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Open AccessArticle

Fluence Rate Differences in Photodynamic Therapy Efficacy and Activation of Epidermal Growth Factor Receptor after Treatment of the Tumor-Involved Murine Thoracic Cavity

1
Department of Radiation Oncology, Perelman School of Medicine, University of Pennsylvania, Philadelphia, PA 19104, USA
2
Department of Radiology, Perelman School of Medicine, University of Pennsylvania, Philadelphia, PA 19104, USA
3
Department of Biostatistics, Perelman School of Medicine, University of Pennsylvania, Philadelphia, PA 19104, USA
*
Author to whom correspondence should be addressed.
These authors contributed equally to this work.
Current address: Department of Radiation Oncology, Wilmot Cancer Center, University of Rochester Medical Center, Rochester, NY 14642, USA
§
Current address: PerkinElmer, 68 Elm Street, Hopkinton, MA 01748, USA
Academic Editor: Michael R. Hamblin
Int. J. Mol. Sci. 2016, 17(1), 101; https://doi.org/10.3390/ijms17010101
Received: 28 November 2015 / Revised: 28 December 2015 / Accepted: 7 January 2016 / Published: 14 January 2016
(This article belongs to the Special Issue Advances in Photodynamic Therapy)
Photodynamic therapy (PDT) of the thoracic cavity can be performed in conjunction with surgery to treat cancers of the lung and its pleura. However, illumination of the cavity results in tissue exposure to a broad range of fluence rates. In a murine model of intrathoracic PDT, we studied the efficacy of 2-(1-hexyloxyethyl)-2-devinyl pyropheophorbide-a (HPPH; Photochlor®)-mediated PDT in reducing the burden of non-small cell lung cancer for treatments performed at different incident fluence rates (75 versus 150 mW/cm). To better understand a role for growth factor signaling in disease progression after intrathoracic PDT, the expression and activation of epidermal growth factor receptor (EGFR) was evaluated in areas of post-treatment proliferation. The low fluence rate of 75 mW/cm produced the largest reductions in tumor burden. Bioluminescent imaging and histological staining for cell proliferation (anti-Ki-67) identified areas of disease progression at both fluence rates after PDT. However, increased EGFR activation in proliferative areas was detected only after treatment at the higher fluence rate of 150 mW/cm. These data suggest that fluence rate may affect the activation of survival factors, such as EGFR, and weaker activation at lower fluence rate could contribute to a smaller tumor burden after PDT at 75 mW/cm. View Full-Text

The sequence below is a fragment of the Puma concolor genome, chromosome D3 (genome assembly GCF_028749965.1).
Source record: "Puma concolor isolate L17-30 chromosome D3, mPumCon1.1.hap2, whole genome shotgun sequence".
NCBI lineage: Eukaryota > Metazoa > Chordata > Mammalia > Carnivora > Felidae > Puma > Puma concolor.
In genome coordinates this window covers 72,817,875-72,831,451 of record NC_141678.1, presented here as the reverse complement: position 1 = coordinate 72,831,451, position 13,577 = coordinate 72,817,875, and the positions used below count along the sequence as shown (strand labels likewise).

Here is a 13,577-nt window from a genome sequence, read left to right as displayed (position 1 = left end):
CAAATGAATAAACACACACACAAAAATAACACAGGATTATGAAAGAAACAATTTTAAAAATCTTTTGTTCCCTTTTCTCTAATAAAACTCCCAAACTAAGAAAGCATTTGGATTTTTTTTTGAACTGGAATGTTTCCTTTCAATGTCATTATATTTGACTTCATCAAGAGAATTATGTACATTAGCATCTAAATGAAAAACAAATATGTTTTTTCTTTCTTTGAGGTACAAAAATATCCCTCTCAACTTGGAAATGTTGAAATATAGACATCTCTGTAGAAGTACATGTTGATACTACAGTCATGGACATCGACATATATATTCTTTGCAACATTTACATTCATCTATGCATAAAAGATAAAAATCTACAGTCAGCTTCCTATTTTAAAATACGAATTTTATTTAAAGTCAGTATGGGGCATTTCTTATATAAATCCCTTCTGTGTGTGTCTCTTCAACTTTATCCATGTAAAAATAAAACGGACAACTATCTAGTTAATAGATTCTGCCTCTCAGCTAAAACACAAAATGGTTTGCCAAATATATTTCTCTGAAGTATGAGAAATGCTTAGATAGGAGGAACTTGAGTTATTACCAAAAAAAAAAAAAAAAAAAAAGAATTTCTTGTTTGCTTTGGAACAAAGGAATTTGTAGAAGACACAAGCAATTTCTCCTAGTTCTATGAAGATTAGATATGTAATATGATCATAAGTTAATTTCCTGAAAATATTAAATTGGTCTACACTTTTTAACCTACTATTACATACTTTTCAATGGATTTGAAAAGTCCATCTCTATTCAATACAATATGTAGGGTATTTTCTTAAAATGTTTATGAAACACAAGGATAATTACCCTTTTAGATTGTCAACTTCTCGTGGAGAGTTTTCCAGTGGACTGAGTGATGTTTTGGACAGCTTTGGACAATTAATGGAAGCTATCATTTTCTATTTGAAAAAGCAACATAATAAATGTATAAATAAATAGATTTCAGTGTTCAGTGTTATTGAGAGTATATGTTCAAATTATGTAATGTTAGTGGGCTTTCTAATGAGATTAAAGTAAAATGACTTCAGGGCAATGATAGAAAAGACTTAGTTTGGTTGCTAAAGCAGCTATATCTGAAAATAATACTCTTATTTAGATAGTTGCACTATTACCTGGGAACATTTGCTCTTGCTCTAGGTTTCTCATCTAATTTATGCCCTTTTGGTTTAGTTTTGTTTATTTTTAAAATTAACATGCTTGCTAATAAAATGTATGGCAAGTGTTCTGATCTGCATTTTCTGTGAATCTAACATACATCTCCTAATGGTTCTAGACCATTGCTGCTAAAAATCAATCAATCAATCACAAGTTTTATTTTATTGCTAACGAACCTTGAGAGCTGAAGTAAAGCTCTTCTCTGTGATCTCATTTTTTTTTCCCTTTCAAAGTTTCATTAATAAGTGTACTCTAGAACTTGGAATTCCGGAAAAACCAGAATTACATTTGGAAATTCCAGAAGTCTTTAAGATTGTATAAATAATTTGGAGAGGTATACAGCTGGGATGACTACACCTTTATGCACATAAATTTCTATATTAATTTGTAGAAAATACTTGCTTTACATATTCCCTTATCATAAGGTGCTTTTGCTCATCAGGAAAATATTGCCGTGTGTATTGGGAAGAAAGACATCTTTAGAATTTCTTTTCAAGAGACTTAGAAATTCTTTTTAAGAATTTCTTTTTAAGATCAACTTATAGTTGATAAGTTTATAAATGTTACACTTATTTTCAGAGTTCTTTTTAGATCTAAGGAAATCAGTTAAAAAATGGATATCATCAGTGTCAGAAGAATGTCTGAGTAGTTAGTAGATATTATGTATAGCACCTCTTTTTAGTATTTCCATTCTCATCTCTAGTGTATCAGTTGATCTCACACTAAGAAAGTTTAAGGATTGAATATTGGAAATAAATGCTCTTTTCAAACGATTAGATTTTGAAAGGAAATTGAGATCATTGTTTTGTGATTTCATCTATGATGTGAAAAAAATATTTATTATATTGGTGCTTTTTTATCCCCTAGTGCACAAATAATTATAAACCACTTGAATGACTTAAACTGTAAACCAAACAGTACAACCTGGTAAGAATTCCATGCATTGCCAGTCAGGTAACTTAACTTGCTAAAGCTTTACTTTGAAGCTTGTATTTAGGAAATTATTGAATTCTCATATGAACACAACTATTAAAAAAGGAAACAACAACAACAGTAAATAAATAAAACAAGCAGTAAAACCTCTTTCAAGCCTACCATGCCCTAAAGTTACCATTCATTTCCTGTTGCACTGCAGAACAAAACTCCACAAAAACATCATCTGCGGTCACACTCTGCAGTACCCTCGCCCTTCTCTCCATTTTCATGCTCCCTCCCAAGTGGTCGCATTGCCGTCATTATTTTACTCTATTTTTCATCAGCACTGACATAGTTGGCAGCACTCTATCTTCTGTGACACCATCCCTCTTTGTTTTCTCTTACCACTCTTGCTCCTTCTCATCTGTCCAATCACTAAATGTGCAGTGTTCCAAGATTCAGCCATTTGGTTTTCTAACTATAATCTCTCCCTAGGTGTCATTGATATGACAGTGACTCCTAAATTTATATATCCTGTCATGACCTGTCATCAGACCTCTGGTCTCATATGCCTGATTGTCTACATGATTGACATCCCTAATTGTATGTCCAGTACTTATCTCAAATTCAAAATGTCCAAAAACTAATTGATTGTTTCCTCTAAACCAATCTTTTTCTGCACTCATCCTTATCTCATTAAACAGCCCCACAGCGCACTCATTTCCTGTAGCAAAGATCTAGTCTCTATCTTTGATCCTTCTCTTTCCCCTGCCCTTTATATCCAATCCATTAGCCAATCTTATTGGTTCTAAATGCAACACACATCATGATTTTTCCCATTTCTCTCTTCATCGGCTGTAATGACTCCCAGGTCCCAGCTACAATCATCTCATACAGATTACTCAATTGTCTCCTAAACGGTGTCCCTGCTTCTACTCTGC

Keywords: photodynamic therapy; fluence rate; lung; HPPH; epidermal growth factor receptor; optical imaging; proliferation; thoracic cavity; non-small cell lung carcinoma photodynamic therapy; fluence rate; lung; HPPH; epidermal growth factor receptor; optical imaging; proliferation; thoracic cavity; non-small cell lung carcinoma
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MDPI and ACS Style

Grossman, C.E.; Carter, S.L.; Czupryna, J.; Wang, L.; Putt, M.E.; Busch, T.M. Fluence Rate Differences in Photodynamic Therapy Efficacy and Activation of Epidermal Growth Factor Receptor after Treatment of the Tumor-Involved Murine Thoracic Cavity. Int. J. Mol. Sci. 2016, 17, 101.

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